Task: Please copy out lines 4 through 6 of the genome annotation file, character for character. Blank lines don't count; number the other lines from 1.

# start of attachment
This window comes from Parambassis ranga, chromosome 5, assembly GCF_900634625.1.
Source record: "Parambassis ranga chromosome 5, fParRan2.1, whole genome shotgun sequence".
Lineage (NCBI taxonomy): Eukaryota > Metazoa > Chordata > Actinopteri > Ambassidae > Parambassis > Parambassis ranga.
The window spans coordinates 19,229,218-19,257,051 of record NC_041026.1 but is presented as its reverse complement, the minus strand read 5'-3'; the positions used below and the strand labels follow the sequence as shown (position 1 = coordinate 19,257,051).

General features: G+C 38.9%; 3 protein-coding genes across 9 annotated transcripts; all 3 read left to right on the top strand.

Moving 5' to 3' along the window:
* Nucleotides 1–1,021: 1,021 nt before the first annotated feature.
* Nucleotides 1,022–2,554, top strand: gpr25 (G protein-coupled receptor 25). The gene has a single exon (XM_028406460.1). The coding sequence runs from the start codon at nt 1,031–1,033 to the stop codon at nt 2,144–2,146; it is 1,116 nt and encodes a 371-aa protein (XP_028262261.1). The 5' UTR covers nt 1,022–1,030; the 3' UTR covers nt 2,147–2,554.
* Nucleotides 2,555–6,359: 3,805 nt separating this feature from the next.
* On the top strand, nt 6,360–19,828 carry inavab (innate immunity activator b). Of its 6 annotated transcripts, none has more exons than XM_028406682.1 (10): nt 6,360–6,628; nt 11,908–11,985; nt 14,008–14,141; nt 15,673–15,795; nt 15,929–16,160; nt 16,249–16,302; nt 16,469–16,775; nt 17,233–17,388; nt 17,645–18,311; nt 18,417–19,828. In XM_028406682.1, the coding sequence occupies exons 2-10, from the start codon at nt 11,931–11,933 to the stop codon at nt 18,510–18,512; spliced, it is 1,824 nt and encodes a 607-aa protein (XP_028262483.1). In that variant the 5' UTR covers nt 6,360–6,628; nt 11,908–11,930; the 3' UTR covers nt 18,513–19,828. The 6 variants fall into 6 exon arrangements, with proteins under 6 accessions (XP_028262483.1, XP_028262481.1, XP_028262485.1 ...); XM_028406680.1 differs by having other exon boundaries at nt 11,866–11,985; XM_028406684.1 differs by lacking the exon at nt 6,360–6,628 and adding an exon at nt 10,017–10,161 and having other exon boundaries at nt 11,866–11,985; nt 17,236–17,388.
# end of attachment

The window spans coordinates 19,229,218-19,257,051 of record NC_041026.1 but is presented as its reverse complement, the minus strand read 5'-3'; the positions used below and the strand labels follow the sequence as shown (position 1 = coordinate 19,257,051).

General features: G+C 38.9%; 3 protein-coding genes across 9 annotated transcripts; all 3 read left to right on the top strand.

Moving 5' to 3' along the window: